The sea is both a source of life and death. As we can see in the poem, the sea offers food, a way to the mainland and other life giving essentials. It is also the reason that Mauyra has lost all the men in her family.
At the beginning of the story we realize that Mauyra’s Daughters Colleen and Nora are trying to hide some clothing that the young priest has given them, thinking they belonged to one of their bothers Michael We learn this through the conversation between the two daughters as the mother (Mauyra) is asleep. The style of the language is that of poor Irishmen during that time. The setting of the story tells of the hard work these people do to survive. You can tell that they live off the land and sea. The scene is set in a cottage kitchen with one girl sitting a spin wheel, having just finished kneading a cake. They use cut turf for fuel. The cash is gained only by the sale of a pig or a horse. The setting makes the characters seem that much more believable. It is difficult for us in modern time to grasp the loss of all of our children to one enemy (especially a natural one.) We can believe this is possible during a harder time of life.
The youngest son is bound to take a horse across the sea to the mainland to sell it while the ships are still in the harbor. He is the only living son remaining. You can see that he will not be deterred from his mission because he is young and unafraid of anything. The mother has asked him not to go, she still prays for his safe return as she knows he is young and not thinking of the danger. She knows that he will go no matter what she says. The language used is Gaelic. I found this to be very realistic to the time period and the people of the time. It flows easily off the tongue and lets you believe that you too are of that time.By using Gaelic, we get the feeling of poor Irishmen. It also helps us understand the religious aspect of the play. It seems that Mauyra does not put a lot of credit to the young priest. It is not because he is a priest as much as that he is young. She feels that the young are more impetuous that the elderly are and they will take more chances than Mauyra is comfortable with. Religion is also important to the story.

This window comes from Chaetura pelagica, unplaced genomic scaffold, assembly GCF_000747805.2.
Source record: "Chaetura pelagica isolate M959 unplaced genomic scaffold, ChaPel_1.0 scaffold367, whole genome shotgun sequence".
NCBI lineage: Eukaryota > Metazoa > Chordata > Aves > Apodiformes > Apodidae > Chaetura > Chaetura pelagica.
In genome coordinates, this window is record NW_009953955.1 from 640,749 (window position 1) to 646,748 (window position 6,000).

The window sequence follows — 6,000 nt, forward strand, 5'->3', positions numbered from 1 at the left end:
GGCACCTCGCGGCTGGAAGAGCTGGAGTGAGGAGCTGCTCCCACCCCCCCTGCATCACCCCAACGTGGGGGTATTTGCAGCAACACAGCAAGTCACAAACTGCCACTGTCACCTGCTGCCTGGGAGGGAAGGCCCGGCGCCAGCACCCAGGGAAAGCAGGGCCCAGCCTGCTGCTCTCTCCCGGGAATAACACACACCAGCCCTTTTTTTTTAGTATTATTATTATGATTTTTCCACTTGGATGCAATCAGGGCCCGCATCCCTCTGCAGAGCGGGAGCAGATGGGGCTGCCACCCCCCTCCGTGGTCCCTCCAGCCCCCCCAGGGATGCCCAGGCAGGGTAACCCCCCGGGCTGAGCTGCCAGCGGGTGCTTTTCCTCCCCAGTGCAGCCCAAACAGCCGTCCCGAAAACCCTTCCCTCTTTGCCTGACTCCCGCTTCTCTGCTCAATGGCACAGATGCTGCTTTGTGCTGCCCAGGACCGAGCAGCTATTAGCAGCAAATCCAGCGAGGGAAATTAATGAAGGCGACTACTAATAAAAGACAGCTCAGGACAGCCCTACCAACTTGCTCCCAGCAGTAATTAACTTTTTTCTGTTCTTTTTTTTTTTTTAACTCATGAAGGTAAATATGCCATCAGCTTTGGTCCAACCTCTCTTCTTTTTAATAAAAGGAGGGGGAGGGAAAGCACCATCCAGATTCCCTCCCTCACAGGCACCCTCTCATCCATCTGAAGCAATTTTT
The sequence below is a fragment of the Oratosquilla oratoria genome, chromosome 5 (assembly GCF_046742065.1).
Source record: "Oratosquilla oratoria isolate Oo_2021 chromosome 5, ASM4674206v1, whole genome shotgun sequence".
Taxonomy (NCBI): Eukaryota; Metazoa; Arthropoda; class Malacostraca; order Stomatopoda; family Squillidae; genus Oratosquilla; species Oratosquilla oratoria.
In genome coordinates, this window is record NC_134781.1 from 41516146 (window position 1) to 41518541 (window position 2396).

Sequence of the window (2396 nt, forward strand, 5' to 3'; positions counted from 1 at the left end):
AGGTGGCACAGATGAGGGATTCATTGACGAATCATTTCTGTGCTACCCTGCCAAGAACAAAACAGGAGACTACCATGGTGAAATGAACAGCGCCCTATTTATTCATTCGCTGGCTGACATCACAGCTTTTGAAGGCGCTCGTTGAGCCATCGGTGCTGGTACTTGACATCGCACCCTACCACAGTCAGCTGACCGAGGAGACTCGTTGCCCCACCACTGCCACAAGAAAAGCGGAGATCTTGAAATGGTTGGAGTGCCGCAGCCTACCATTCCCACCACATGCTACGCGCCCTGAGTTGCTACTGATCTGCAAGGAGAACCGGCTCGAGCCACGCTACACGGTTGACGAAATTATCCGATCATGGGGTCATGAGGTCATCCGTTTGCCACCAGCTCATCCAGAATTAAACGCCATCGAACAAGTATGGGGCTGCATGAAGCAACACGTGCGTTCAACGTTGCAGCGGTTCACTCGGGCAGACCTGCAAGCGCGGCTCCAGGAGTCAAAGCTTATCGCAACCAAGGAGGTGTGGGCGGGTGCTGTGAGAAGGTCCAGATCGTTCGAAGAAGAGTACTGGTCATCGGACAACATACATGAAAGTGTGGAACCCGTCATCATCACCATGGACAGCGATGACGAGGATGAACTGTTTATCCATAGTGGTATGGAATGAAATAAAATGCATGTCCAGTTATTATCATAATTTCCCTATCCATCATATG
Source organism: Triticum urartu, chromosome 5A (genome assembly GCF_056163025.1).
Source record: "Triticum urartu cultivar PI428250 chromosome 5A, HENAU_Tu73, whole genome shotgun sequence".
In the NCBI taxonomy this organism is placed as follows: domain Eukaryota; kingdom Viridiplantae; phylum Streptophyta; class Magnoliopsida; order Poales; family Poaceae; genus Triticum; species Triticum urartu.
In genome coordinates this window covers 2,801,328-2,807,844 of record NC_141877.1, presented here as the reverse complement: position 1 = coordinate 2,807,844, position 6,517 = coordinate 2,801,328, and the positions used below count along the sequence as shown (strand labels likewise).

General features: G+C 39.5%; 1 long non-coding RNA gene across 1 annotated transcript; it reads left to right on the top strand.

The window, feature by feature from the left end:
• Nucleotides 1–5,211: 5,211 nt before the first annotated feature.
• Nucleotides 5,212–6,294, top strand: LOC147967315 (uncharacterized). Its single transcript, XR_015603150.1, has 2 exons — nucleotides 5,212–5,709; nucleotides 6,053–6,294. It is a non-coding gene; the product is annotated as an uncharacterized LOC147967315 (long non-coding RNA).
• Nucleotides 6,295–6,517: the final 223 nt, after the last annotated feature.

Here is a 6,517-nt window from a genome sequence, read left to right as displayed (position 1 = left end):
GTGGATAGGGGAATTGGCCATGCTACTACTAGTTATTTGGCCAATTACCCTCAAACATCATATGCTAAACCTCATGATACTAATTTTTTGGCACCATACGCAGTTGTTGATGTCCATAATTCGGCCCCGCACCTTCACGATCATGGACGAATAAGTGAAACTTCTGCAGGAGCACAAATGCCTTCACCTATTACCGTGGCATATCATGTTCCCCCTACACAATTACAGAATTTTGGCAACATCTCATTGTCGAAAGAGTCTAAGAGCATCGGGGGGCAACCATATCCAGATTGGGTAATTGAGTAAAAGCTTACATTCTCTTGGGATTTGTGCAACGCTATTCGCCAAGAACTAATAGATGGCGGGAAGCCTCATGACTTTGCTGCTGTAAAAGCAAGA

We know that they are Catholic (ie: priest) but we can see that this is simply an accepted way of life and not a focal centerpiece. Religion is a given. The relationship of the two sisters is very realistic. They seem to be able to accept the fact that the sea will take their last brother eventually and that he will not listen to them when they try to warn him of the danger. They are also of the same mind when they are talking about their mother. They seem to want to protect her but at the same time realize that they cannot. It is noticeable that the daughters have accepted their bothers fate before they are even sure of it. The end is foreshadowed by the girls conversation that the priest will not stop the boy from leaving and the mother believes that the priest will. At this point we know that the sea will indeed take her last surviving son. The most important scene in the story is where Mauyra realizes that her last son is dead and that the sea no longer holds any threat for her. That there is nothing else the sea can take from her so she can now live without fear. The sea is in effect, the winner. She has been able to take all Mauyra’s sons yet will still be a critical part of Mauyra’s way of life. Mauyra cannot live without the sea even after all that she has lost to it. In the end, there is acceptance.
Retrieved on December 17, 2012 from http://mockingbird.creighton.edu/english/micsun/IrishResources/riders.htm Retrieved on December 16, 2012 from https://content.ashford.edu/books/AUENG125.10.2/sections/h13.1 Retrieved on December 17, 2012 from http://voices.yahoo.com/summary-play-riders-sea-john-millington-6320432.html?cat=38